CATALYST @ Sundance: Bending the Arc Review

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CATALYST @ Sundance: Bending the Arc Review

Courtesy of Sundance Institute

A day after watching Bending the Arc, an Impact Partners film at this year’s Sundance Festival, I remain struck by an image of a middle-aged man, shirtless, leaning over a railing, his Haiti home in the background. The point of the photo is clear, this man is dying. Every rib in his chest presses, cuts against his skin. The point of the film, however, is that this man, and many like him around the world, can have a chance at life.

A second still image from Bending the Arc shows this same man, healthy and happy, after successful treatment for HIV at a rural Haitian clinic run by Dr. Paul Farmer. For 30 years, Dr. Paul Farmer and his colleagues at Partners in Health have treated patients in impoverished communities in Haiti, Peru and Rwanda, Lesotho, Malawi, Mexico, Russia, Liberia, Sierra Leone and the Navajo Nation. Bending the Arc is their story. It follows Dr. Farmer and his colleagues—Ophelia Dahl and Dr. Jim Yong Kim—beginning in the early 1980s when they met as young students and bonded over their belief in social justice, continuing with their work through the AIDs epidemic of the 90s, all the way to the 2015 Ebola outbreak in West Africa.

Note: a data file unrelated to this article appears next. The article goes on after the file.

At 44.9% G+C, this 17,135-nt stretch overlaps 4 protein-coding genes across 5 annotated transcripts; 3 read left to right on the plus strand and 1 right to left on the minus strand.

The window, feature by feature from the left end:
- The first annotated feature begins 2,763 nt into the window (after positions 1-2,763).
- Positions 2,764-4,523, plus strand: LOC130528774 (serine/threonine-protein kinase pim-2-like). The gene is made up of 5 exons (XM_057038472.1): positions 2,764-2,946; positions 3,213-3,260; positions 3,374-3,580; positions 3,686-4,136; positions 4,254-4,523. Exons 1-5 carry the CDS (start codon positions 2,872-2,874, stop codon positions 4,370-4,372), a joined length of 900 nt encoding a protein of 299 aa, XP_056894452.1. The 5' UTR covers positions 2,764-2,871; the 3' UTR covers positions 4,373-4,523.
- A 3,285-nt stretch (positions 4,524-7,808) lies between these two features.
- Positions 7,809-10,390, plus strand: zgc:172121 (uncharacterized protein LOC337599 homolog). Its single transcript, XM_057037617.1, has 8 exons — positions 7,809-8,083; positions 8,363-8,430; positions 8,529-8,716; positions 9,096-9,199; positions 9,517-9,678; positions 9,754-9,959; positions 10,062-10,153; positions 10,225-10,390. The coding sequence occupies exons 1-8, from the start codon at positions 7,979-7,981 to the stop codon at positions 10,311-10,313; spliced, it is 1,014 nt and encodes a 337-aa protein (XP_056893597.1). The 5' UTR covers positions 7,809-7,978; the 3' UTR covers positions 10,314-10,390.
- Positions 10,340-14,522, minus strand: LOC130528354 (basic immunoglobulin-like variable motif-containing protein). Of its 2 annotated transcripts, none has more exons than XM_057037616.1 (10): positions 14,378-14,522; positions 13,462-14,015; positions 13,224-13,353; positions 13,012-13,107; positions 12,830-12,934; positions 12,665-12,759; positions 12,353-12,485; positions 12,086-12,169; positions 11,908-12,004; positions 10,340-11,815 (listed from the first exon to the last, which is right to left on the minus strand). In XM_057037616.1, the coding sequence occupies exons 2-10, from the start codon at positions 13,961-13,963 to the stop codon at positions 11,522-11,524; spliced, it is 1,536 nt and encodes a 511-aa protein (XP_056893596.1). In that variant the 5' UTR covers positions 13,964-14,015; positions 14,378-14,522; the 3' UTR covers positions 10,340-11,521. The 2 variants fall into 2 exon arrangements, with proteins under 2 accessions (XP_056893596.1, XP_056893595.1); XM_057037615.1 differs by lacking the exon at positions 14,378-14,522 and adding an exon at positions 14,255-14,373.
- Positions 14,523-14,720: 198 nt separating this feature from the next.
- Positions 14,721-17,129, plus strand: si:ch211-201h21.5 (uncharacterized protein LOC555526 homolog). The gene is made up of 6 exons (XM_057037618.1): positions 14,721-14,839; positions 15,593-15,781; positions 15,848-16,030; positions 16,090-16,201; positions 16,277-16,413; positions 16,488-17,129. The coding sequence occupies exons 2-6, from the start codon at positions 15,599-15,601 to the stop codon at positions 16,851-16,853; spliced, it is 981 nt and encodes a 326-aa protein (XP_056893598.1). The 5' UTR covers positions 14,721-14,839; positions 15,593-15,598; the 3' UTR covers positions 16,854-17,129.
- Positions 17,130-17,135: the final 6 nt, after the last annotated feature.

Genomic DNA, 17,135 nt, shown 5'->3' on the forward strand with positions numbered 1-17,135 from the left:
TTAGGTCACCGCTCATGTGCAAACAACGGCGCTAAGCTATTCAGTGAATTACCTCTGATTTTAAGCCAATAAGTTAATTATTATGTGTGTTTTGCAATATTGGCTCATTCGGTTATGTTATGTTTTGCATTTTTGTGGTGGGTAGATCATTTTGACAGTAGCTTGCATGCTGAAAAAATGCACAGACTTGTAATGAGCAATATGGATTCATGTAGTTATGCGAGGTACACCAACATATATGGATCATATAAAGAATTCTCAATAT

Through archival footage and interviews—it’s a pretty straight forward “talking head” documentary—we learn the story of Partners in Health starting with their first clinic and community-based medial system followed by a successful campaign to treat tuberculosis, all in rural Haiti. But, more importantly, the film also exposes the reality and inequity of medical care. Dr. Farmer and his colleagues (and their earliest and most ardent financial supporter, a man named Thomas White who gave his entire fortune to Partners in Health) become Christ-like figures as they battle reluctant doctors—who call treating patients in rural, impoverished, third world communities “unsustainable” and “too costly”—heartless organizations—the World Bank has a history of forcing poor and indebted countries to gut social programs, including medical programs, in order to pay back loans—and self interested governments.

The battle for adequate medical care continues today, here in the United States and in places where Partners in Health works, but despite all the hurdles Bending the Arc is a story of hope.  We see the successes of these extraordinary doctors like Dr. Farmer and the politicians who work with him, like Agnes Binagwaho, Rwanda’s Minister of Health, and realize that through extraordinary effort and perseverance even a single individual can make a huge difference in the lives of many.

This film is still awaiting distribution.

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